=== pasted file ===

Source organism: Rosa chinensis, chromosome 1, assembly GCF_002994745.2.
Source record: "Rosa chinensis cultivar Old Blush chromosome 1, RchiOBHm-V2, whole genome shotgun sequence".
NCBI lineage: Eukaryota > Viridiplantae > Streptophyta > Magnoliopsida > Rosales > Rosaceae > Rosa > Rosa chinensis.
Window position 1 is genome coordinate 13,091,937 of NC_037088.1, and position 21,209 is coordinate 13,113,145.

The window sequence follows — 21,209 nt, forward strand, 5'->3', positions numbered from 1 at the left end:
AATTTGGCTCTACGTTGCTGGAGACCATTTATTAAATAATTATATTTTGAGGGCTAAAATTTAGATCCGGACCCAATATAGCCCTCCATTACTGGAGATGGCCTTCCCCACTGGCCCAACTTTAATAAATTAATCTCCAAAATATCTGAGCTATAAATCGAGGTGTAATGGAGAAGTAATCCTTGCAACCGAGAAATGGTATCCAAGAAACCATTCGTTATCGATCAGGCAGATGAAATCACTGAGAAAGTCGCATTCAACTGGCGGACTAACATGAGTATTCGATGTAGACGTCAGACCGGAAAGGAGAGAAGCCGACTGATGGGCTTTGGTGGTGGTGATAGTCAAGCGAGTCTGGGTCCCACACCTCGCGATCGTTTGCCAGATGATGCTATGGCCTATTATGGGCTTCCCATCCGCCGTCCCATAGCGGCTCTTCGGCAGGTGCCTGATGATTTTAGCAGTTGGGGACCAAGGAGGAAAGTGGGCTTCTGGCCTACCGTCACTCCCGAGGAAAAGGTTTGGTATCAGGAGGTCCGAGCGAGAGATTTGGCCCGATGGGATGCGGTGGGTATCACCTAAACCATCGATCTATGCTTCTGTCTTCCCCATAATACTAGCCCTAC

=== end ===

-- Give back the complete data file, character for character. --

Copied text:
Source organism: Rosa chinensis, chromosome 1, assembly GCF_002994745.2.
Source record: "Rosa chinensis cultivar Old Blush chromosome 1, RchiOBHm-V2, whole genome shotgun sequence".
NCBI lineage: Eukaryota > Viridiplantae > Streptophyta > Magnoliopsida > Rosales > Rosaceae > Rosa > Rosa chinensis.
Window position 1 is genome coordinate 13,091,937 of NC_037088.1, and position 21,209 is coordinate 13,113,145.

The window sequence follows — 21,209 nt, forward strand, 5'->3', positions numbered from 1 at the left end:
AATTTGGCTCTACGTTGCTGGAGACCATTTATTAAATAATTATATTTTGAGGGCTAAAATTTAGATCCGGACCCAATATAGCCCTCCATTACTGGAGATGGCCTTCCCCACTGGCCCAACTTTAATAAATTAATCTCCAAAATATCTGAGCTATAAATCGAGGTGTAATGGAGAAGTAATCCTTGCAACCGAGAAATGGTATCCAAGAAACCATTCGTTATCGATCAGGCAGATGAAATCACTGAGAAAGTCGCATTCAACTGGCGGACTAACATGAGTATTCGATGTAGACGTCAGACCGGAAAGGAGAGAAGCCGACTGATGGGCTTTGGTGGTGGTGATAGTCAAGCGAGTCTGGGTCCCACACCTCGCGATCGTTTGCCAGATGATGCTATGGCCTATTATGGGCTTCCCATCCGCCGTCCCATAGCGGCTCTTCGGCAGGTGCCTGATGATTTTAGCAGTTGGGGACCAAGGAGGAAAGTGGGCTTCTGGCCTACCGTCACTCCCGAGGAAAAGGTTTGGTATCAGGAGGTCCGAGCGAGAGATTTGGCCCGATGGGATGCGGTGGGTATCACCTAAACCATCGATCTATGCTTCTGTCTTCCCCATAATACTAGCCCTAC